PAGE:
I think it all comes down to communication. Wohlforth spends a lot of time talking about how systems composed of many people operate; the Iñupiaq on a whale hunt, scientists in a conference room at IARC trying to understand why their models for climate change weren’t producing results. He discusses the difficulties in translating one person or culture’s knowledge to another, but emphasizes that it is in these connections that the whole, complicated truth lay. One way of knowing, even one as meticulous as the scientific method, cannot paint an entire, comprehensive picture of an actuality. The mechanical worldview’s track record with the “harder” sciences — chemistry, physics, some aspects of biology — have given scientists an unrealistic faith in it; climate change shows us that some things are simply too complicated to be broken down and must be viewed more holistically if we ever expect to understand them as they are.

When international and US lawmakers, concerned with the preservation of whale species, attempted to make hunting them illegal (despite the fact that the Iñupiaq way of life would be a casualty of such policy), scientific and traditional knowledge were forced into cooperation. Scientists had estimated the population of the bowheads to be far smaller than the natives believed to be the case. Political maneuvering on the part of the Iñupiaq made their voices heard, and the scientists were forced to listen. Having coexisted with the bowheads for as long as they could remember, the natives knew that the way the scientists were counting them was inefficient, missing huge numbers of animals — their migration band was much larger than scientists predicted, and the whales often swam under the ice where they could not be seen. In order to develop a more effective way of counting bowheads, the scientists were forced to collaborate with the natives. The result was that, unsurprisingly, the natives had been right all along. As the only place where “samples of large, freshly killed baleen whales” were present, Barrow drew many scientists who wished to study the mysterious animals. In close proximity, and because the scientists needed their expertise on ice navigation, a discourse between the natives and the scientists opened up. As Wohlforth so eloquently puts it, “Researchers… had to accept that there was another valid way of knowing complex facts about the environment.” (22)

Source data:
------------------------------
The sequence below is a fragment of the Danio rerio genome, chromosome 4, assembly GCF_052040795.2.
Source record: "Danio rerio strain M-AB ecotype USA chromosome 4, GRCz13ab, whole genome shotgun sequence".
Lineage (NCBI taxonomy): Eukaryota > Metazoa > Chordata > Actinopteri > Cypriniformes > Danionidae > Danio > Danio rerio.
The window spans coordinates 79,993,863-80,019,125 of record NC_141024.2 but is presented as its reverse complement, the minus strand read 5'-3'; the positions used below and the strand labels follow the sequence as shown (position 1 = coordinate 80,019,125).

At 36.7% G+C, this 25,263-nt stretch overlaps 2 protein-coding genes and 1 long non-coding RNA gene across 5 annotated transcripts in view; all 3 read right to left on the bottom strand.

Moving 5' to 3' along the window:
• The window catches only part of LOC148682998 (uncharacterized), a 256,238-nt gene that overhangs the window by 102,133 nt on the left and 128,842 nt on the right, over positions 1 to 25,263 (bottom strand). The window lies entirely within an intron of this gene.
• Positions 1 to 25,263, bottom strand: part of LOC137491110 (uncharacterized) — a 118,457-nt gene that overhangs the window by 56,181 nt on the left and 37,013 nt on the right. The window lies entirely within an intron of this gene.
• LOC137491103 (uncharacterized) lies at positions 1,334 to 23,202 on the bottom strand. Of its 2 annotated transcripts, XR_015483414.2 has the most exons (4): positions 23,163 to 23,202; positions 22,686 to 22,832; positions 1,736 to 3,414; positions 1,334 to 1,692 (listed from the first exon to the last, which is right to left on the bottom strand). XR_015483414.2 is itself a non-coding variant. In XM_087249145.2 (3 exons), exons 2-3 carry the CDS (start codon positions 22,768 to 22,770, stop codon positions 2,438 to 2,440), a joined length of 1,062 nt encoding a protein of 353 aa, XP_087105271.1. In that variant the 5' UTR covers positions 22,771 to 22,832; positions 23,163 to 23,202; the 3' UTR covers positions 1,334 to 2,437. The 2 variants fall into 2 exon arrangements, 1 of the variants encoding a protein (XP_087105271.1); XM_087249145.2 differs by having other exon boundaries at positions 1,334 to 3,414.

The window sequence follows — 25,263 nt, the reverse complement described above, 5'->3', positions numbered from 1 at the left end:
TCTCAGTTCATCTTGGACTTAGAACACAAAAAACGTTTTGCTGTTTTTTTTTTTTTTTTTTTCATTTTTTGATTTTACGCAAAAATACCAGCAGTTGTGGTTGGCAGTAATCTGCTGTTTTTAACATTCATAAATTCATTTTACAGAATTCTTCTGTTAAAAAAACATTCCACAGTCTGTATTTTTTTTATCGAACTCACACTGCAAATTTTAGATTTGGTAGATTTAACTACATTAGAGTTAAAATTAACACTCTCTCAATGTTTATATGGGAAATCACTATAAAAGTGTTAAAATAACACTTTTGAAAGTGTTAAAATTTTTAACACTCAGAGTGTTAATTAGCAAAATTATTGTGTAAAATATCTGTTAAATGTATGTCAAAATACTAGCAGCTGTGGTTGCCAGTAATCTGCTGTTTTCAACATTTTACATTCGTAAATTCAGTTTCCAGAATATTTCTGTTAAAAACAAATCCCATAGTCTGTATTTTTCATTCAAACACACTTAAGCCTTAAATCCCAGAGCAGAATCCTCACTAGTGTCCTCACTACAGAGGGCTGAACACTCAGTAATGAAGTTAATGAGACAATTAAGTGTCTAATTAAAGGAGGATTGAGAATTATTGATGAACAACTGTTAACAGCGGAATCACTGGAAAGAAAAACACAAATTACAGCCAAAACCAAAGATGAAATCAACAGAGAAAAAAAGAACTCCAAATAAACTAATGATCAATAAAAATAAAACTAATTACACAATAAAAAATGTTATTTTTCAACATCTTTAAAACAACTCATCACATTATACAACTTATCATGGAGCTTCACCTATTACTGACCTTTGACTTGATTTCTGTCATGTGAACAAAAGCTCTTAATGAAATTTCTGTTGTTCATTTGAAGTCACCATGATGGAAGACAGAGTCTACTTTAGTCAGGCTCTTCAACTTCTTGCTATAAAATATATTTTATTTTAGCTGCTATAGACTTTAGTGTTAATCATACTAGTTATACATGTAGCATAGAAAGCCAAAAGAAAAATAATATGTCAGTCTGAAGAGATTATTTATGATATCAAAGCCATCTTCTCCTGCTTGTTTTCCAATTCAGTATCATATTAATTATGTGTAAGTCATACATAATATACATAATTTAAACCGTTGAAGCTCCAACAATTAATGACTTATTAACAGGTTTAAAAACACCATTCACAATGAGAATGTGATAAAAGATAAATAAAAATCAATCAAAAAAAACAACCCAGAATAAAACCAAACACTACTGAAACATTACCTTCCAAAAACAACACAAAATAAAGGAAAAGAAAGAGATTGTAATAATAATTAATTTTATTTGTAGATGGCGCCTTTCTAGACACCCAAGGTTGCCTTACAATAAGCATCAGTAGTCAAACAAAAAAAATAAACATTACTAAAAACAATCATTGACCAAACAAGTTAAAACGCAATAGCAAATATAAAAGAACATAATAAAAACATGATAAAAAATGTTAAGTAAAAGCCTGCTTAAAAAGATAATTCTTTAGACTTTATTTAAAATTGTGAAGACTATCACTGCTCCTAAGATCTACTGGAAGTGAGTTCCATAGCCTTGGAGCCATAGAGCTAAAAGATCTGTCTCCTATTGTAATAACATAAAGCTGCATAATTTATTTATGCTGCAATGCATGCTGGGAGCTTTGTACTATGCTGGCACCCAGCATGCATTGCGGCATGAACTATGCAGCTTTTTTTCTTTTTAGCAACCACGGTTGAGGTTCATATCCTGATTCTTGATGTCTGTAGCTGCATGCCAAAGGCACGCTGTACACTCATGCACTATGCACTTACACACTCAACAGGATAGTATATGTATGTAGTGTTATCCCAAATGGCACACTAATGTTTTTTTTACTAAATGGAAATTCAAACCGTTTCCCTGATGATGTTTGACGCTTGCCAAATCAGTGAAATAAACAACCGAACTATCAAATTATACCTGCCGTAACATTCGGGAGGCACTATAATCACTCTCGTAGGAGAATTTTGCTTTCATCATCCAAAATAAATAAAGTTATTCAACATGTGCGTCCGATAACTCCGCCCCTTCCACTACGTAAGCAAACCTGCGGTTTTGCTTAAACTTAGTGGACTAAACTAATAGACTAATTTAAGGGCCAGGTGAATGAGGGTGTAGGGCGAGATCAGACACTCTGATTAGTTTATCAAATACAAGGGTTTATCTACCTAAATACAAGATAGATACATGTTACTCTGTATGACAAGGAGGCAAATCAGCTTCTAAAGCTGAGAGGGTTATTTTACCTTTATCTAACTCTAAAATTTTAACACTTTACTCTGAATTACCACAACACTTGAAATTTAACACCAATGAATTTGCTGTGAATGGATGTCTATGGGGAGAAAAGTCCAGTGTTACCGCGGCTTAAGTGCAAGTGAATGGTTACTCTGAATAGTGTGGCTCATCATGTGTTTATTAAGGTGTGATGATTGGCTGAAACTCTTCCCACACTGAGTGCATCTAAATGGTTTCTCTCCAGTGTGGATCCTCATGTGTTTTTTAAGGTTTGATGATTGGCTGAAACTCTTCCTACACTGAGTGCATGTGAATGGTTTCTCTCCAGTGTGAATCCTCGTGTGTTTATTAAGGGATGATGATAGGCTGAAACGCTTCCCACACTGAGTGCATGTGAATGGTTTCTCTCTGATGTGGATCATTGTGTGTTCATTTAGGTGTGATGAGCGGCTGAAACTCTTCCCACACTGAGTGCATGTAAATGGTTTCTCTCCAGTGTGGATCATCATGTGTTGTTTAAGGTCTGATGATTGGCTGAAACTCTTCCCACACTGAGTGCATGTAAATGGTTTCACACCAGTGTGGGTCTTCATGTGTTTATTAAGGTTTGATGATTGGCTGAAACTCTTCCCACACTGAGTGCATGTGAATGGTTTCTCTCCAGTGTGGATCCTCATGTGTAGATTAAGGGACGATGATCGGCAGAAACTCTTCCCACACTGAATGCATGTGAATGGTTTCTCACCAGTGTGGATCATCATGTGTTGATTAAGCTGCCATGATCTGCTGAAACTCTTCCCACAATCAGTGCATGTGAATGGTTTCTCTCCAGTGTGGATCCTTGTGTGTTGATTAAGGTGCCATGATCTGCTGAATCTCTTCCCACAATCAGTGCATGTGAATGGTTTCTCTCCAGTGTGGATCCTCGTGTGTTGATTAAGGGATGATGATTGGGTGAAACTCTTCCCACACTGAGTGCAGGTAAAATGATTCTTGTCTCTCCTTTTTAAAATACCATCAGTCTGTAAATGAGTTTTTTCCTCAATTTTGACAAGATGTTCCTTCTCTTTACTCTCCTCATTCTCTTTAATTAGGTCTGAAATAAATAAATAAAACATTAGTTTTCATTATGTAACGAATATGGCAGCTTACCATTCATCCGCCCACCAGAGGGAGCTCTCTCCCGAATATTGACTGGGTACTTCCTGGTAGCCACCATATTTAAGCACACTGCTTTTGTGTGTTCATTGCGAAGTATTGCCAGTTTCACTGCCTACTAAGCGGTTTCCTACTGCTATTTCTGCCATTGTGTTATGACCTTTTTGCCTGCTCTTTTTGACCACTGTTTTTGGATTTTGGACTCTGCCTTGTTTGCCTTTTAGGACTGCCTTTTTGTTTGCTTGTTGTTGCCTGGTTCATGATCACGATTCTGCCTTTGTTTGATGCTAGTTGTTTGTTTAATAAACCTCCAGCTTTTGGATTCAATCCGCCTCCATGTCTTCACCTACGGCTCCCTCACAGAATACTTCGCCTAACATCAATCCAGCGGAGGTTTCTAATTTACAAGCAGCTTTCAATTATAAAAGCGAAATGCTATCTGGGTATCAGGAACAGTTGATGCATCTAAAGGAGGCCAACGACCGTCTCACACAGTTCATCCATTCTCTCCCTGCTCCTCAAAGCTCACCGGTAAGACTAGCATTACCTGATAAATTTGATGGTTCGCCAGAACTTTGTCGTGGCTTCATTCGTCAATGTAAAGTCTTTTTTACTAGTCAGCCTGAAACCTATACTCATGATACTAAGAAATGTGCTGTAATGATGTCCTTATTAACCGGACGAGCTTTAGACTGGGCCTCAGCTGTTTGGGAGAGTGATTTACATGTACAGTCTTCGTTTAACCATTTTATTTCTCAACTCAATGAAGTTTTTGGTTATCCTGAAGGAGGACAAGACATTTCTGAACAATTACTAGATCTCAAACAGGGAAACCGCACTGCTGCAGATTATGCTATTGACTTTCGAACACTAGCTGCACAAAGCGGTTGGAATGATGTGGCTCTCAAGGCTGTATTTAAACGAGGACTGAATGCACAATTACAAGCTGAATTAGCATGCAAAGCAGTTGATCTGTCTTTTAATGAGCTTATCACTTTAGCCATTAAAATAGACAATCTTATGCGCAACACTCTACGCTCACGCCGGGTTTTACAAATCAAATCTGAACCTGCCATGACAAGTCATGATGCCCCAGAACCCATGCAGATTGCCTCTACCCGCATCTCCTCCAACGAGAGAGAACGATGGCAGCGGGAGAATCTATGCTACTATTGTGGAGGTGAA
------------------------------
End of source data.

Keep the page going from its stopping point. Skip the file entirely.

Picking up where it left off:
Vernacular Knowledge

The Crafting of the 10,000 Things: Knowledge and Technology in Seventeenth-Century China, Dagmar Schäfer